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Friday Favorite: Plant Tags & Markers

February 8th, 2019

I’ve talked about how much I love these wooden plant tags and garden markers before. I used to buy them way back when I lived in Ohio and never knew that they came from Maine. Imagine my surprise when I made a wholesale order for Seeds & Sundries and was able to drive the 25 minutes and pick them up right at the factory! They use northeast wood to make the plant tags. I use all three sizes, the small ones I break in half and use for my seedlings. When things get planted in the garden they are then relabeled with either a medium or a large one.




After years of using all varieties of item for marking plant tags I came across these Garden Markers. They will stay readable for a year if used on the large plant tags, about 9-12 months on the medium, and for the season on the small. Nothing works as well as these markers do, which is why I sell them over at Seeds & Sundries. If you’ve been looking for compostable plant tags and a marker that stands up the weather, look no more head on over and grab some at Seeds & Sundries. You’ll not only get great products but you’ll be supporting this blog as well!

Do you have any great garden items to recommend?

Go Sweets

February 6th, 2019

Sweets, our little feral garage cat of many years, is a great cat (we also call her Sneets after a niece called her that once). She’s a smart little cat, spending her nights out hunting rodents. Yesterday, I went up to the garage to give her some food and found an ermine she had killed.

A few weeks ago, one of you was asking about her. She’s still around and doing quite well. If you haven’t been reading here long, this little black cat has an amazing story, you can read about her series of unfortunate events here.

If you’ve never heard of an ermine, you’re not alone. They’re a weasel, a small weasel, but very fierce. They can get into a chicken coop and kill every bird (including turkeys and geese) in one night. You can imagine how happy I was to see this one dead. Good farm cats are really worth their weight in gold, if this ermine had gotten into our chicken coop we would have lost hundreds of dollars in chickens, not to mention all the lost eggs in future months. Even though Sweets is getting older (she’s 9 now) she’s still a mighty hunter, especially considering she’s tiny only weighs a few pounds herself.

Trail Maintenance

February 5th, 2019

My goal this winter is to do some trail maintenance every time I head out for a snowshoe. It won’t be much, maybe 10-15 minutes a day spent cutting down saplings, dragging downed branches off the trails, and marking the different trails on the property. Yesterday, while out, I noticed the top of an aspen tree that came down at some point this winter, it will make for some nice firewood.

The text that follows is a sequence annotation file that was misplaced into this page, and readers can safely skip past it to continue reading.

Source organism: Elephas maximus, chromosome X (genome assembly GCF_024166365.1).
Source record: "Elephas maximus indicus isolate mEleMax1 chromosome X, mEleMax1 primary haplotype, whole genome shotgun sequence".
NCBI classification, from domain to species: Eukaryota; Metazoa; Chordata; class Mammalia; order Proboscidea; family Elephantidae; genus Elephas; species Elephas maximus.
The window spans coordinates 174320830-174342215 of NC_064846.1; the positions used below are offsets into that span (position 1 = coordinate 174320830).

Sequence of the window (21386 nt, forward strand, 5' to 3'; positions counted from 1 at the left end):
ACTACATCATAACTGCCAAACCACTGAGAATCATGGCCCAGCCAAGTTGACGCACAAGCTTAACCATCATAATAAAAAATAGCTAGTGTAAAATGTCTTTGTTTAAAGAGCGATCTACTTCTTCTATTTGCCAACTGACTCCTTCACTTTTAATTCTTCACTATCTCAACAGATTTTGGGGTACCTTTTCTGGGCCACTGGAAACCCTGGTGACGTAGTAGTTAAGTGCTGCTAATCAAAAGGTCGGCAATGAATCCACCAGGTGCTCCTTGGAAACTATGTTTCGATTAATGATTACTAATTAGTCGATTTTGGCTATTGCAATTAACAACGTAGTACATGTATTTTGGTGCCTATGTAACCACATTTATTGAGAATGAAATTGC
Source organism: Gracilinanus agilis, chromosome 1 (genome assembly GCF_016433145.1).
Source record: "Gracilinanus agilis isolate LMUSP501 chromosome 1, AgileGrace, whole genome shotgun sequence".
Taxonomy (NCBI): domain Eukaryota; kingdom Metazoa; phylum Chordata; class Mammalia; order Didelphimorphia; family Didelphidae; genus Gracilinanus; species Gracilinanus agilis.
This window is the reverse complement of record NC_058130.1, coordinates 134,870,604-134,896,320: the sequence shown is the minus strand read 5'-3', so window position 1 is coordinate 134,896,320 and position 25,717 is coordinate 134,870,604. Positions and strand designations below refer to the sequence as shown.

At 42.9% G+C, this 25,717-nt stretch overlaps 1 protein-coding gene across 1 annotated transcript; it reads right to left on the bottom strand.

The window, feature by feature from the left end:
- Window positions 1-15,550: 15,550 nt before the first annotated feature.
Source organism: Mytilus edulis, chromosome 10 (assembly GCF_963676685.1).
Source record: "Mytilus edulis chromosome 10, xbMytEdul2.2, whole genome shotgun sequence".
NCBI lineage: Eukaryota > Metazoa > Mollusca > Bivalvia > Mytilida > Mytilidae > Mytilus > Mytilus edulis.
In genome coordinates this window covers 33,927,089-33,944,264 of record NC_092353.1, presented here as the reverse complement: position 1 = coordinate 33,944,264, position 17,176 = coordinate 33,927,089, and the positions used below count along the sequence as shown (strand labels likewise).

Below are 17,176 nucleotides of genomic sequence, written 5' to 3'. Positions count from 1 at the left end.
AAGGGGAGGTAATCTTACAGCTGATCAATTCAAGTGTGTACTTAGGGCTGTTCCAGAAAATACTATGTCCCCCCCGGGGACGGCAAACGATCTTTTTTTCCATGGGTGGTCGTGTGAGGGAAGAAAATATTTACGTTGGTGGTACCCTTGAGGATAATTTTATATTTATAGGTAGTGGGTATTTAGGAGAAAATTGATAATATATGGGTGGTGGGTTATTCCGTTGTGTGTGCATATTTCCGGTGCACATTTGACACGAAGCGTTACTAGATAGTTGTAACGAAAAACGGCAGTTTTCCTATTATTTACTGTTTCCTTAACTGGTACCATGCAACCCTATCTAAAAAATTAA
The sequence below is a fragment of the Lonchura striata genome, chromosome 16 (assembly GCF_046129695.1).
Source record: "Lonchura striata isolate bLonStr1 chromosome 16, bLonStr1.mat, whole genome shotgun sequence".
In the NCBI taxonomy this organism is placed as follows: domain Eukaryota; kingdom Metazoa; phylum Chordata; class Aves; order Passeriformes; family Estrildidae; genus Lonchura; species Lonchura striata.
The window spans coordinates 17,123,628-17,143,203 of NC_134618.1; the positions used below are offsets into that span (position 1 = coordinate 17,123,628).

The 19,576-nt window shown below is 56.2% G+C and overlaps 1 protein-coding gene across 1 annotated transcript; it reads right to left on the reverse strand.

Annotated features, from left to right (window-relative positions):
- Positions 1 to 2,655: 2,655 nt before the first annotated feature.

Luckily, it’s right on the trail and fairly close to the house. I also try to take notice of any interesting and beautiful things along the trails. This old tree was amazing, as was the ice flowing over this rock.


It’s hard to believe that we’re already 5 days into February, before long my free time will be spent seeding, planting, and working in the garden. I’m trying to soak up as much of this off season as possible. I often feel seasons help us appreciate each thing for what it is. I enjoy gardening, but also enjoy the bit of break to focus on other things I enjoy during the off season.

What are you enjoying during this off season from gardening (if in fact you live in an area where you have an off season)?

Get Outside

February 4th, 2019

The winters in Maine are quite lovely, we noticed how much sunnier and brighter they were our first winter here. The nice thing about these bright days is that it makes you want to get outside to enjoy it, even if it is rather cold. When there’s snow on the ground, my preferred winter activity is snowshoeing.

This weekend we were able to get out both days for a nice walk on the property. We’re lucky to have mile and miles of trails to hike/snowshoe on. I try to get out each day on my lunch-break to get some fresh air and exercise. Soon enough, the snow will be melting and it will be time for spring cleanup, until then I’ll relish the beauty of a winter hike!

What winter activity is your favorite?

Friday Favorite: Soil Block Makers

February 1st, 2019

Many years ago I purchased a soil block maker and have been using it for seed starting. It’s a wonderful tool, both for practical reasons (no plastic seed starting flats needed) and for the plants (reduced transplant shock, air pruning of roots). My old soil block maker started to get rusty and some of the welds were failing, so I purchased two new ones at Johnny’s Seeds. Lucky for me, they were on sale!


I have always used the 2 inch maker, this year I purchased a smaller one as well. With the smaller one I should be able to fit more lettuce seedlings under my grow lights, thus maximizing that space! I have already started a few flats of seeds, onions will be started quite soon. Then the gardening season is up and running….

Do you have any great tools you’ve discovered to recommend?

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This is a daily journal of my efforts to cultivate a more simple life, through local eating, gardening and so many other things. We used to live in a small suburban neighborhood Ohio but moved to 153 acres in Liberty, Maine in 2012.

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